The external noise results include a detailed spectrum and time-based plot for each model source and receiver, and an overview of the contributions of each source type to the overall noise level.

Select the ‘All sources’ tab to view the detailed time and spectrum results for each source or source group.

The upper chart displays the time profile of the selected sources or source groups during the train pass-by. A 2D image of the train associated with this pass-by can be displayed through a menu by right-clicking on the plot. Note that for long trains, this image may simply appear as a line at the top of the chart, so may not be useful unless zoomed in on smaller sections of the time series data.

The lower chart presents the average spectra. For a pass-by, this is the Leq,Tp parameter. For a standstill calculation, this is simply the sound pressure level.

Under the ‘Contributions’ results tab, it is possible to view the data in terms of relative overall sound pressure levels. This is helpful to determine which sources and/or source groupings are the most influential on the overall noise level.

The upper chart shows an overview of sound pressure contributions by vehicle and source grouping. Clicking on any of these will cause the bottom chart to update to a more detailed view of that result. For example, clicking on the rolling noise contribution from one vehicle in the upper chart, will cause the bottom chart to show all of the rolling noise contributions from that particular vehicle.

Hovering the mouse cursor over any result will display a small popup with the overall value. This may or may not be A-weighted, depending on the current result weighting settings.

Results from the contributions plots may be exported through the right-click menu, just like in other charts. For more information about exporting results, go here: exporting results.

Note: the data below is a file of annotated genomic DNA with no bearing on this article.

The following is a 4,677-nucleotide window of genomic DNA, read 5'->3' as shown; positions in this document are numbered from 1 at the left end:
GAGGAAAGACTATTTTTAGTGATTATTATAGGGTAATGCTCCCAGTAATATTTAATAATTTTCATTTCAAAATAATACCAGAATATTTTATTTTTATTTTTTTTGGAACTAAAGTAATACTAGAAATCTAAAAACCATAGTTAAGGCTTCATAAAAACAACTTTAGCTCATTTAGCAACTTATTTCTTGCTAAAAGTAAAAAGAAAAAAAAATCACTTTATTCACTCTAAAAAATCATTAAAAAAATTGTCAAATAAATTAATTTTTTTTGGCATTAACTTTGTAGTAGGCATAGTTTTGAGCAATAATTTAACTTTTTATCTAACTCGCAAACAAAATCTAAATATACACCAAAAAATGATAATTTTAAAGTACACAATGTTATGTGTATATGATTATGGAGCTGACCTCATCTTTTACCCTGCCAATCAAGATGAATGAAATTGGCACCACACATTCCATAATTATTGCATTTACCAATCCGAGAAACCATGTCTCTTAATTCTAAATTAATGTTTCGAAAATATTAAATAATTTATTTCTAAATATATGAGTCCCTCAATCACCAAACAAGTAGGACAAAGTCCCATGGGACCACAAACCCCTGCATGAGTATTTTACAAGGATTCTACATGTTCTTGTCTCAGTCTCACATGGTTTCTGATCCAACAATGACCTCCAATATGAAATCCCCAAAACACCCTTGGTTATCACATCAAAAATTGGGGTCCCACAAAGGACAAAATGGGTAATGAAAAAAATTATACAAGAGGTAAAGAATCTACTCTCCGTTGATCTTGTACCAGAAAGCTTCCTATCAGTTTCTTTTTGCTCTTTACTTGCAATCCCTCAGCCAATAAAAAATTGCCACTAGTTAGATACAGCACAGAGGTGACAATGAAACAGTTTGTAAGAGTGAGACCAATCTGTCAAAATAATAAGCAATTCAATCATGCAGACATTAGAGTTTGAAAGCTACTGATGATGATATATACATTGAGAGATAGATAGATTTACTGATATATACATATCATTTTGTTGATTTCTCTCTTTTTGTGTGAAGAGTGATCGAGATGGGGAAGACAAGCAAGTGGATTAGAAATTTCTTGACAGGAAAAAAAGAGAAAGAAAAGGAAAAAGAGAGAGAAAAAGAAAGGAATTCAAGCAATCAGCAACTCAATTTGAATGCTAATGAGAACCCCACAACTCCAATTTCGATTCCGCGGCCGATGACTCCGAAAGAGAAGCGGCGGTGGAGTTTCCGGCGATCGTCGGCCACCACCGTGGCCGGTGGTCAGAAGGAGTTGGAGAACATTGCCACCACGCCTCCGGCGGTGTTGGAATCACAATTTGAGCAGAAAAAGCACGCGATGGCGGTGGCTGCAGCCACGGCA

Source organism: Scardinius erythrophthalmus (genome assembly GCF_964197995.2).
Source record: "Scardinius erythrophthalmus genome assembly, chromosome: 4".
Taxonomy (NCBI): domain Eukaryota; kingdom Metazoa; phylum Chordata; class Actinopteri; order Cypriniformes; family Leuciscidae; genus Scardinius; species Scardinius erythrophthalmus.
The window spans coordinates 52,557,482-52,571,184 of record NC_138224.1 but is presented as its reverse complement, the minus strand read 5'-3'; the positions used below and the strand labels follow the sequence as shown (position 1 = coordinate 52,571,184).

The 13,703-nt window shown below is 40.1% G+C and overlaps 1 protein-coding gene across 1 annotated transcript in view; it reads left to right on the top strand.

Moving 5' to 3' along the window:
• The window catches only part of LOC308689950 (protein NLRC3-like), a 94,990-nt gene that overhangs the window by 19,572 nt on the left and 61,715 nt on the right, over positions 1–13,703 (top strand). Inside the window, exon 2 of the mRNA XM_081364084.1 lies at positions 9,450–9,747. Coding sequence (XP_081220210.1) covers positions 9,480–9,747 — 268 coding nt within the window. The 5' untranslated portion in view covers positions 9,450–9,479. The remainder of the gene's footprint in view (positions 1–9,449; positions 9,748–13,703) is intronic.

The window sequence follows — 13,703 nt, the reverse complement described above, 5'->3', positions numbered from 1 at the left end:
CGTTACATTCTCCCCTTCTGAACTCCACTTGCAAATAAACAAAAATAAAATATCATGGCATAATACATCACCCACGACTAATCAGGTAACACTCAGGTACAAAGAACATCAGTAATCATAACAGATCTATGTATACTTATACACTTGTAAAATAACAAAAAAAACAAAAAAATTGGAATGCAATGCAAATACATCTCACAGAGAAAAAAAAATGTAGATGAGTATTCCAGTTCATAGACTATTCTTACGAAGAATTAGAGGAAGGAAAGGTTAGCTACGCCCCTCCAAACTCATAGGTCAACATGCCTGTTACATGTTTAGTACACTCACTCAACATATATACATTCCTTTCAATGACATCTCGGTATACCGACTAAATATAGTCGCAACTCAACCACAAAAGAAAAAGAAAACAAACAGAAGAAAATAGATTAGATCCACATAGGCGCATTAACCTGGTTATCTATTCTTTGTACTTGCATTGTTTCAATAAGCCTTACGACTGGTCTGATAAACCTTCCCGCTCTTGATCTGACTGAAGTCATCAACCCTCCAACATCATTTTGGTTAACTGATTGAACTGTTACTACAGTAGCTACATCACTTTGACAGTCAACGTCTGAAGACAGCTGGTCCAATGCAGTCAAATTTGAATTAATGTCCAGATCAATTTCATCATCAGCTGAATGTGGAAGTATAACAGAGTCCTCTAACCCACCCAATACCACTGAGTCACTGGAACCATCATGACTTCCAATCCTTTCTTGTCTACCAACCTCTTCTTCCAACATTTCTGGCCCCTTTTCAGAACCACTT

For calculations where the train is at standstill, Train Noise Expert will calculate sound pressure levels at all of the defined standstill receiver positions, but three additional ‘special’ recievers are available in the results: ‘Average’, ‘LpUnit’ and ‘LpUnit_upper’.

The ‘Average’ receiver represents a logarithmic average of the sound pressure levels over all the defined standstill receiver positions.

The ‘LpUnit’ receiver represents the result of a full calculation of the Lp,unit parameter, as defined in ISO 3095. For this, Train Noise Expert generates a ‘mesh’ of receivers (completely separate from any other receivers that have been defined in the user interface). This mesh complies with 5.5.1.1 of ISO 3095 (i.e. receiver positions are all 3-5 meters apart, and at a height of 1.2m above the rail).

The ‘LpUnit_upper’ receiver represents the same calculation as the ‘LpUnit’, but for receiver positions at a height of 3.5m. This is only calculated if “1.2 and 3.5m” is selected for the “Standstill LpUnit heights” parameter.

The sound pressure levels at each of the mesh positions are combined to calculate the LpUnit value in accordance with 5.8.1 of ISO 3095:

$${\langle L_{p \textrm{Aeq},T} \rangle}_\textrm{unit} = 10 \textrm{log} \left(\sum_{i=1}^{n} \frac{l_i}{l_\textrm{tot}} 10^{L_{p \textrm{Aeq},T,i}/10} \right)$$

Where:

L_{pAeq,T,i} |
is the sound pressure level at receiver i (dB), |

l_{i} |
is the mesh length associated with the receiver i (i.e. 3 to 5 metres), |

l_{tot} |
is the total length of the mesh perimeter (m), |

n |
is the number of receiver positions. |